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Renewed Controversy As Disease Rocks Camisea

U.S. Public Banks Back in the Spotlight Over Financing for
Camisea Gas Project in Peru’s Amazon Heartland

February 25, 2020

Nahua villager with respiratory disease due to contact with the outside world.
Photo: Shinai Serjali

Washington, DC – Today US NGOs issued a comprehensive statement to the Inter-American Development Bank, urging the rejection of financing for the controversial Camisea Gas Project in the remote Peruvian Amazon. A diverse coalition of environmental and human rights groups criticized the IDB’s failure to take seriously the risks to isolated and uncontacted indigenous peoples, who potentially as a result of the project, are now experiencing an unprecedented rise in death rates from diseases to which they have no immunity. Seventy-five percent of Camisea production wells are located deep inside the territories of groups with little or no contact with the outside world.

Peruvian government officials visited Washington last week to drum up more than $600 million in financing for the $1.4 billion project from the Inter-American Development Bank and the US Export-Import Bank, both taxpayer-backed institutions. The project – involving two 430-mile pipelines to the Peruvian coast – will cut through an area recognized globally for its spectacular biodiversity and for being home to isolated and uncontacted indigenous peoples. Citigroup is financial advisor to the project.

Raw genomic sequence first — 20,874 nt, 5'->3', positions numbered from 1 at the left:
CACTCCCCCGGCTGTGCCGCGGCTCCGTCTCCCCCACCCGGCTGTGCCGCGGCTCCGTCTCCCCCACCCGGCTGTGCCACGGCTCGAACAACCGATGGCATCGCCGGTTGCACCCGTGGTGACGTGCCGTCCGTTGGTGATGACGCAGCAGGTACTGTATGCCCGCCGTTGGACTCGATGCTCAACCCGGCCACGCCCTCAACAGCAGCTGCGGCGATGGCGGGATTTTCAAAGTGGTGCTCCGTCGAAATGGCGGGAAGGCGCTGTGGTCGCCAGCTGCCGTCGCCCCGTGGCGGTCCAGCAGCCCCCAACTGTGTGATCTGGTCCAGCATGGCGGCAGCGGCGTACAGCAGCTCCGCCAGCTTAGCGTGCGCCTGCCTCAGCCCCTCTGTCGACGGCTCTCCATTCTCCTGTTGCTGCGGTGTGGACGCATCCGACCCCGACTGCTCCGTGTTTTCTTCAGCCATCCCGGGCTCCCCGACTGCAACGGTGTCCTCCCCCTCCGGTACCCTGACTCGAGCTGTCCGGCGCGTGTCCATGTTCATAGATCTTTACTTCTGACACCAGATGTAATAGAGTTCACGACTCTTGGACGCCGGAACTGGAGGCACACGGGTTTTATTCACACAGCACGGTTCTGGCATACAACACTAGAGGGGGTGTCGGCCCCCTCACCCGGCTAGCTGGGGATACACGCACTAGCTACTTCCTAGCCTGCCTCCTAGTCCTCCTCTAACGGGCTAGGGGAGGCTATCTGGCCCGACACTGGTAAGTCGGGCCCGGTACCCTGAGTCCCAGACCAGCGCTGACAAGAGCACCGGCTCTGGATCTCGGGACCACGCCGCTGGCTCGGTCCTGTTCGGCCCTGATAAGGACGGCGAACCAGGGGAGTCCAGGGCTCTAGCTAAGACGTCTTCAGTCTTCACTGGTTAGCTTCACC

NGOs point to the project sponsors’ violations of internationally recognized indigenous rights by forcibly contacting groups living in voluntary isolation. In the 1980s, nearly fifty percent of one indigenous group– the Nahua - died from illnesses introduced by workers when Shell was exploring for oil and gas in the area. “Ignoring the risks of introducing fatal diseases, project operators have repeatedly sent search parties into the remote forest to track down uncontacted peoples,” said Dr. Janet Lloyd, Anthropologist with Amazon Watch. “We have warned from the beginning that indigenous rights abuses by Camisea companies would result in disaster. Disease is once again spreading.”

Texas-based Hunt Oil, a staunch ally of and campaign contributor to the Bush administration, heads a ragtag consortium of small and inexperienced energy players that have so far violated many international environmental and social standards. The consortia include Pluspetrol, an Argentinean oil company that has an appalling environmental track record and also suffered heavy losses in the Argentine economic crisis last year. “Without the green light from U.S. government-backed public banks, this project would probably not go forward, said Nadia Martinez of the Washington-based Institute for Policy Studies. “Taxpayer dollars should be used for the public good, not to protect private companies from high environmental, social and financial risk.”

Shaken by persistent corruption allegations, the Inter-American Development Bank can ill-afford the fresh storm of hostile publicity that would follow any approval of Camisea financing. “The US Congress has issued legislation to make sure that public institutions that receive budget appropriations have certain standards for project approval”, explained Jon Sohn of the environmental group Friends of the Earth, “The IDB and Ex-Im seem to think they’re above those laws, but we intend to continue pushing our legislators to tell IDB and Ex-Im that they either comply or they will not receive additional US support.”